A while back I wrote about my great-grandfather Rudolph Kaiser who may have left a family in Germany when he came to the United States and started a another family here. For back ground to this post you might want to read my original posts about Rudolph Kaiser at Naughty Great Grandpa and Letter’s from Germany to Rudolph Kaiser.

I just had the second letter from Germany transcribed.  It is dated 13 November 1910 and is written by his son this time.

Letter Transcribed:

Page 1

Allenstein, 13 November 1910

Mr. Kaiser,

After many efforts, we were able to determine your valuable address.  We only found out from Mother this year that our father is in America.  So we decided to write a few lines.  Hopfully, they will be received with pleasure.  Things are currently very bad for us.  Mother is alone with Ida because I have been drafted into the

Page 2

Military, Infantry Regiment 146. 6  Allenstein Company.  As a result, it has not been possible for me to work as I must now serve two years.  Ida works in a factory in Berlin.  Unfortunately, her earnings are very meagre.  Mother has been sickly of late so she is no longer abler to earn any money.  I Rudolf, have decided to move to America after my service.  Dear Father, write

Page 3

To me please and tell me how you are and how it is in America.  Hopefully, it is better than in Berlin because everything is expensive here and work is hard to come by.  Therefore dear Father, we ask you kindly, please reply.

Warmest regards

From your children

Sent

From afar

 

Rudolf                                                                                                                   Ida

Inf. Regt. 146.                                                                                                    Berlin S.O. 33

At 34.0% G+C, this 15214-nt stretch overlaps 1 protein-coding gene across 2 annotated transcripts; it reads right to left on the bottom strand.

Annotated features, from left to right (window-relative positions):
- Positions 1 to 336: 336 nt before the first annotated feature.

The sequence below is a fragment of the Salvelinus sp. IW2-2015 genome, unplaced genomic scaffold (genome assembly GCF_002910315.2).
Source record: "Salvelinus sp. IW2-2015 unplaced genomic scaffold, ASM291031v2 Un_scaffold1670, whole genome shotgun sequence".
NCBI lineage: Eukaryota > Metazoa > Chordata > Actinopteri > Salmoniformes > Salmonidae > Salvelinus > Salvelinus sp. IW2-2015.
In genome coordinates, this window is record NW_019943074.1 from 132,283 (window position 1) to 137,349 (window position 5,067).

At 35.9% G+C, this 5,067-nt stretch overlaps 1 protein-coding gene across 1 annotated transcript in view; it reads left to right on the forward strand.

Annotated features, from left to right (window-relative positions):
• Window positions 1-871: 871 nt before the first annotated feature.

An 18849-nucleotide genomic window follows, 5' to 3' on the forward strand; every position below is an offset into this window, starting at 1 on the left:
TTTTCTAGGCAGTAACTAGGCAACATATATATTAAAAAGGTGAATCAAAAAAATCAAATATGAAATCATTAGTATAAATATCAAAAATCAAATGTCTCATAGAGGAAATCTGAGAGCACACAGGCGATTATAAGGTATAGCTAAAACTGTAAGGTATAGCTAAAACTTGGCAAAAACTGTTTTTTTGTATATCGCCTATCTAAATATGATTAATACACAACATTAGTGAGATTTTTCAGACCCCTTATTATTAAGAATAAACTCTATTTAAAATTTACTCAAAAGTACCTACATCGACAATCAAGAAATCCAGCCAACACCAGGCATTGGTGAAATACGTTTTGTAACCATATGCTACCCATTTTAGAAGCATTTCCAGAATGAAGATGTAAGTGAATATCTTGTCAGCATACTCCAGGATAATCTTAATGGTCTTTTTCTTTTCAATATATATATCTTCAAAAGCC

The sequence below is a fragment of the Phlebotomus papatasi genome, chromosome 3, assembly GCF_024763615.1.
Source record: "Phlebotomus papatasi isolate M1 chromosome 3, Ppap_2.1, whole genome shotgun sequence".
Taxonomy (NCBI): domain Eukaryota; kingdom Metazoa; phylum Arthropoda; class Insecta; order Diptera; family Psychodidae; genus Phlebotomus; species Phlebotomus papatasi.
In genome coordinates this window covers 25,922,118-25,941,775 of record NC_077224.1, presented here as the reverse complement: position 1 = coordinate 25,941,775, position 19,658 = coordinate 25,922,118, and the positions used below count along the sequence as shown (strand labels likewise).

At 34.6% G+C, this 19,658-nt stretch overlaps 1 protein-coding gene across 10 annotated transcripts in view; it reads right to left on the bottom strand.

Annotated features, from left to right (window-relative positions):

5th Company                                                                                                       Skalitzerstr. 54a

Allenstein

 

Page 4

Musketier [private]

Rudof Pielenz

Inf. Regt. 146.

6th comp.

Room 22

Allenstein

I have two more letters that I want transcribed and will do as I can afford it.  I am hoping one of them contains answers to all my questions that I have about these circumstances.  I can’t say it any better than I did in my previous post about my feelings toward this woman and her children and my great-grandfather.  I can’t help wonder about my great-grandmother in all this.  Did she know?  If so what did think or do about it?  Did this cause a riff in there marriage?  Did my grandfather know?  If he did, he never told anyone.  It was kept a secret, I think, except for the buried letters.  By the time they were found there was no one around that could read, write, or speak German.  Years ago my mother asked a German neighbor to read them and tell her what they said.  The neighbor did not transcribe word for word, but just gave my mother a summary of the letters so we had an idea of the information contained in them.